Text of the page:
Which modality results in superior recall for students: Handwriting, typing, or drawing?


  • Lindsay Richardson Carleton University
  • Guy Lacroix Carleton University




drawing, handwriting, typing, notetaking, education


One of the most common interests among cognitive psychologists is establishing ways to enhance human learning. An additional layer of complexity has been brought on by the rapid evolution of technology. Specifically, examining if the mechanisms involved in typing differ from those involved in handwriting. The literature concerning the implications of encoding modality on memory have been inconclusive. This present research examined whether encoding modality resulted in performance differences for word recall. Wammes et al.’s (2016) drawing versus handwriting methodology was utilized with the addition of a typing condition. The results replicated the drawing effect, whereby drawn words were better recalled than handwritten ones. Overall, the evidence did not suggest that the mechanisms involved in handwriting led to better free recall than those involved in typing. However, if the pen is indeed mightier than the keyboard (Mueller & Oppenheimer, 2014), then the effect is not explained by visual attention or sensorimotor action differences between modalities. Implications for education are discussed.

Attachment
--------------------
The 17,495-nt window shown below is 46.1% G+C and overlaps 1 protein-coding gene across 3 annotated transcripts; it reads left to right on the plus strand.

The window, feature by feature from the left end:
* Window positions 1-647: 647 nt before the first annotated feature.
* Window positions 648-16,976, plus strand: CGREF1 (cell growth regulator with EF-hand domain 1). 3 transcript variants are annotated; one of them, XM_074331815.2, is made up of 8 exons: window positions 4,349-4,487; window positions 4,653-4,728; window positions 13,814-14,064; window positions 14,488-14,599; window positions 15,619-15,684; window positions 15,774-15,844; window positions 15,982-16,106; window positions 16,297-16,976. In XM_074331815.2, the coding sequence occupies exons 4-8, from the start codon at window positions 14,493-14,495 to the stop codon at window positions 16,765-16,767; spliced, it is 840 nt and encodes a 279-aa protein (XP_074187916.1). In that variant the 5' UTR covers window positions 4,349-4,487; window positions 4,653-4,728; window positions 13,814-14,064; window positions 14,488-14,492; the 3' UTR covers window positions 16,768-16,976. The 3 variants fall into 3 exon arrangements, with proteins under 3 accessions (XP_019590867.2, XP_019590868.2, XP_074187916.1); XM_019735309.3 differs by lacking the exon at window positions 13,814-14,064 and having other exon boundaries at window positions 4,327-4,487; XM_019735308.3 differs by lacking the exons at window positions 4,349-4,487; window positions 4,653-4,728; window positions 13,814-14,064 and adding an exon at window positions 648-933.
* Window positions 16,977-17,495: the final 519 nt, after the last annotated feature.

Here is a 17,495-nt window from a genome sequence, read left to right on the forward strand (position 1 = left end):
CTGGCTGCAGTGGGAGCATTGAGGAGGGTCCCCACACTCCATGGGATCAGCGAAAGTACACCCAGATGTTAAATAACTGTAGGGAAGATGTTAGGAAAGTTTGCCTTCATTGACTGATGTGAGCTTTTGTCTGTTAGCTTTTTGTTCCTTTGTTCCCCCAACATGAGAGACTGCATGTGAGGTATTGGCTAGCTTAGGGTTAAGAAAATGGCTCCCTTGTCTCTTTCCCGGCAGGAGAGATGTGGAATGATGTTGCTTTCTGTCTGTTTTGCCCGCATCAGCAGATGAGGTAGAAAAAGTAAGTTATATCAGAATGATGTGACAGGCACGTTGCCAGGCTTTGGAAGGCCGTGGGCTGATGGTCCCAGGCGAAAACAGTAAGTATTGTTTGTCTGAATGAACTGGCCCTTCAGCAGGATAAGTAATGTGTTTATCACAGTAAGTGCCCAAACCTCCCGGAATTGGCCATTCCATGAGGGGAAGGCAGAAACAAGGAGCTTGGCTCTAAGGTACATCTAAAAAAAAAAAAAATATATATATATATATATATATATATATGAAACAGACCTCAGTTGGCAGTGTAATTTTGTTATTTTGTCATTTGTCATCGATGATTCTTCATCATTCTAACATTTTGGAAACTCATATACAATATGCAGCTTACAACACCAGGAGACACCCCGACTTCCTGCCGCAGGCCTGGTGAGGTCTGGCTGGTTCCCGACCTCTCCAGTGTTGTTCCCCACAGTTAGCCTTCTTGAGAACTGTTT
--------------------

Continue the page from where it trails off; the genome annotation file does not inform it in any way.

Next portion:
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How to Cite

Richardson, L., & Lacroix, G. (2023). Which modality results in superior recall for students: Handwriting, typing, or drawing?. Journal of Writing Research, 15(3), 519–540. https://doi.org/10.17239/jowr-2024.15.03.04